Muses, by the glorious creations of its fancy, &c., &c. But to go back
daily from the drawing-room and the publisher's to the goose and the
shopboard, was too much for my weakness, even if it had been physically
possible, as, thank Heaven, it was not.

So I became a hack-writer, and sorrowfully, but deliberately, "put my
Pegasus into heavy harness," as my betters had done before me. It was
miserable work, there is no denying it--only not worse than tailoring.
To try and serve God and Mammon too; to make miserable compromises daily
between the two great incompatibilities, what was true, and what would
pay; to speak my mind, in fear and trembling, by hints, and halves, and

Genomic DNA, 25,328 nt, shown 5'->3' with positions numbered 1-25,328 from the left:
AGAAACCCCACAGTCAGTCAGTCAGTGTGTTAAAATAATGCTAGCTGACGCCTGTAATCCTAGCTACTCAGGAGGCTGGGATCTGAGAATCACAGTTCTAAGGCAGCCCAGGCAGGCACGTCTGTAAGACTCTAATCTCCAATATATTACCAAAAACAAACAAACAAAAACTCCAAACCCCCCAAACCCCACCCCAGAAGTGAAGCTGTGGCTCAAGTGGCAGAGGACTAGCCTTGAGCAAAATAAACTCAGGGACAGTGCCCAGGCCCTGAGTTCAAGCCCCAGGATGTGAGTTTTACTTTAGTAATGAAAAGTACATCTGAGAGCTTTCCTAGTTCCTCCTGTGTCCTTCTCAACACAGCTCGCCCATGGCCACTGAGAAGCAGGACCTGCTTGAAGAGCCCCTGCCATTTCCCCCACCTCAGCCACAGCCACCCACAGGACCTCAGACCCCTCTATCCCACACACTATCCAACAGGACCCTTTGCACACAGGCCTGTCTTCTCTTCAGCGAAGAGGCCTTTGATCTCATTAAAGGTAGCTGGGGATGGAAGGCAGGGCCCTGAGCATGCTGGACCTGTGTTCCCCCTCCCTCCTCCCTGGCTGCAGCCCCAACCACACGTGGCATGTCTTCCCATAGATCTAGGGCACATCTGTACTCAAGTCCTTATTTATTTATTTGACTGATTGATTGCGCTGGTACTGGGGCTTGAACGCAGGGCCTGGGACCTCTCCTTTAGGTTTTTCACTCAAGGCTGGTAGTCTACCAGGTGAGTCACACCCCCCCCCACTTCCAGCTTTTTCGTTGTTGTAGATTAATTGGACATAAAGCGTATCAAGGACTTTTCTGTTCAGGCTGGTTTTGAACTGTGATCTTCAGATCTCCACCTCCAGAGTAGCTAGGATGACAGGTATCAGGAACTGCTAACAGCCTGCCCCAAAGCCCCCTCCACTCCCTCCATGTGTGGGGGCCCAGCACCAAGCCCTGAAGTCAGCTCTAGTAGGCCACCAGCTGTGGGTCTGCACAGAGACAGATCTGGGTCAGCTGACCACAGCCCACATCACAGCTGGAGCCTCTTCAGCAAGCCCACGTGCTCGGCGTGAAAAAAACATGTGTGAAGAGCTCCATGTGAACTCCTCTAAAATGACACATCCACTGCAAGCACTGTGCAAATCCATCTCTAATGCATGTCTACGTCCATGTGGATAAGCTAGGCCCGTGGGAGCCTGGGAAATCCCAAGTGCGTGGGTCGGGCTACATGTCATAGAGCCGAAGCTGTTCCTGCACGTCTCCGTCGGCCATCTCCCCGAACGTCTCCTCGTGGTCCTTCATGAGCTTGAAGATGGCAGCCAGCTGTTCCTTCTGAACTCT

quarters; to be daily hauling poor Truth just up to the top of the well,
and then, frightened at my own success, let her plump down again to the
bottom; to sit there trying to teach others, while my mind was in a whirl
of doubt; to feed others' intellects while my own were hungering; to grind
on in the Philistine's mill, or occasionally make sport for them, like some
weary-hearted clown grinning in a pantomime in a "light article," as blind
as Samson, but not, alas! as strong, for indeed my Delilah of the West-end
had clipped my locks, and there seemed little chance of their growing
again. That face and that drawing-room flitted before me from morning till
eve, and enervated and distracted my already over-wearied brain.

I had no time, besides, to concentrate my thoughts sufficiently for poetry;
no time to wait for inspiration. From the moment I had swallowed my
breakfast, I had to sit scribbling off my thoughts anyhow in prose; and
soon my own scanty stock was exhausted, and I was forced to beg, borrow,
and steal notions and facts wherever I could get them. Oh! the misery of